It claims to be shipping the most advanced AI-powered drone ever built: a quadcopter that costs as little as $1,000, which can latch on to targets and follow them, dodging all sorts of obstacles and capturing everything on high-quality video. Skydio claims that its software can even predict a target’s next move, be that target a pedestrian or a car.
The technology is futuristic, but not exactly brand-new. DJI, which claims yearly revenues above $2 billion, has been making drones with similar autonomous flying features since at least 2016. Some police who’ve used Skydio claim its drones are better at flying in tight, tactical situations—like inside buildings or through a forest—but DJI, which is valued north of $15 billion, has a significant market advantage. Analysts put its U.S. market share at between 70% and 80%, with no other manufacturer above 10% (worldwide numbers are similar).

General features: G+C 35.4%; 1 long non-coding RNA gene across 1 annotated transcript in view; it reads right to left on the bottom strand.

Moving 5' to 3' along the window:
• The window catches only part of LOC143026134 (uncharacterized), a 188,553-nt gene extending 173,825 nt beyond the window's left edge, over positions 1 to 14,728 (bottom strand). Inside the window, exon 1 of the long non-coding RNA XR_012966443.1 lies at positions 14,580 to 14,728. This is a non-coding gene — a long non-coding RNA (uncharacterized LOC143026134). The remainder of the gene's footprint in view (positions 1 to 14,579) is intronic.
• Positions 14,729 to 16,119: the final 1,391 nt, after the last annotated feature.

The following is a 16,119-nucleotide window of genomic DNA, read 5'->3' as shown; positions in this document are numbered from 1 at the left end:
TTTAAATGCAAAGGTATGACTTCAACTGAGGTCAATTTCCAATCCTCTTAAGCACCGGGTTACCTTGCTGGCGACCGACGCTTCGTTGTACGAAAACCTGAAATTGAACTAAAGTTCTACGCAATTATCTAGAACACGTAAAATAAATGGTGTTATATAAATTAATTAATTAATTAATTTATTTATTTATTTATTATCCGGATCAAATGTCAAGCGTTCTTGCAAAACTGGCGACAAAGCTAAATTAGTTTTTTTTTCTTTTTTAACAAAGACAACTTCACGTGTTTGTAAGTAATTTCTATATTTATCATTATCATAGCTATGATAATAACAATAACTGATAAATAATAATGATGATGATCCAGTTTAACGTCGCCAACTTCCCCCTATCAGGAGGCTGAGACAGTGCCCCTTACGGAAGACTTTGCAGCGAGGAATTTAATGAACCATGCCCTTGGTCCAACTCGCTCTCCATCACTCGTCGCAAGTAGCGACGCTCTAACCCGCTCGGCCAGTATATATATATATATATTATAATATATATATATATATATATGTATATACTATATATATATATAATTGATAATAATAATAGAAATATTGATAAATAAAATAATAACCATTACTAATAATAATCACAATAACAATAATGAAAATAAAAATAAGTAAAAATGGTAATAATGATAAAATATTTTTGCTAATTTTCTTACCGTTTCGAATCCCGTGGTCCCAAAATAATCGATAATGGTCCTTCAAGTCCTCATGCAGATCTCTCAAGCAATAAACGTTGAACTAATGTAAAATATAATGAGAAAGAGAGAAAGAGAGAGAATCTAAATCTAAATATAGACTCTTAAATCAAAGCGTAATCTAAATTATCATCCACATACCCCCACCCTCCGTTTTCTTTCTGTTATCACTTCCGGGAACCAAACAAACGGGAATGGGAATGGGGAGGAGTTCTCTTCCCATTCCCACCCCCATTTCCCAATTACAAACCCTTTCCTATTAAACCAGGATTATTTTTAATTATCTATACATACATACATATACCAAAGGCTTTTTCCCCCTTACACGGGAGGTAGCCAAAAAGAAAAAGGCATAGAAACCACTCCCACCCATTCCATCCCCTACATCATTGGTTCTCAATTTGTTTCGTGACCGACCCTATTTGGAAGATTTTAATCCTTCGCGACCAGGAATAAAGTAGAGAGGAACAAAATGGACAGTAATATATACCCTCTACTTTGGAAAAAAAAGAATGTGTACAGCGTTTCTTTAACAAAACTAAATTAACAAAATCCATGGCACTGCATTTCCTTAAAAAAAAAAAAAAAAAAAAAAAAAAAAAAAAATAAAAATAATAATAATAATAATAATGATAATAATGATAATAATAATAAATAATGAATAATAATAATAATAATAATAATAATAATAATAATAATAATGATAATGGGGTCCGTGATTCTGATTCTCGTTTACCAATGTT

Skydio’s real advantage might simply be that it is not Chinese. The company bills itself as an all-American alternative to DJI (even if it admits that some of its plastics and metals are made in China). Just before Christmas, the Trump Administration banned American companies exporting to DJI, citing its (and other companies’) alleged work supporting surveillance in China, where oppression of Uyghurs in Xinjiang has caused global outrage. This year’s National Defense Authorization Act may ban any federal agencies buying drones made in China, amidst fears DJI could be forced to send sensitive U.S. government or citizens’ data back to Beijing. Local police agencies are also concerned about the threat of Chinese spying—or at least the optics of buying Chinese surveillance drones.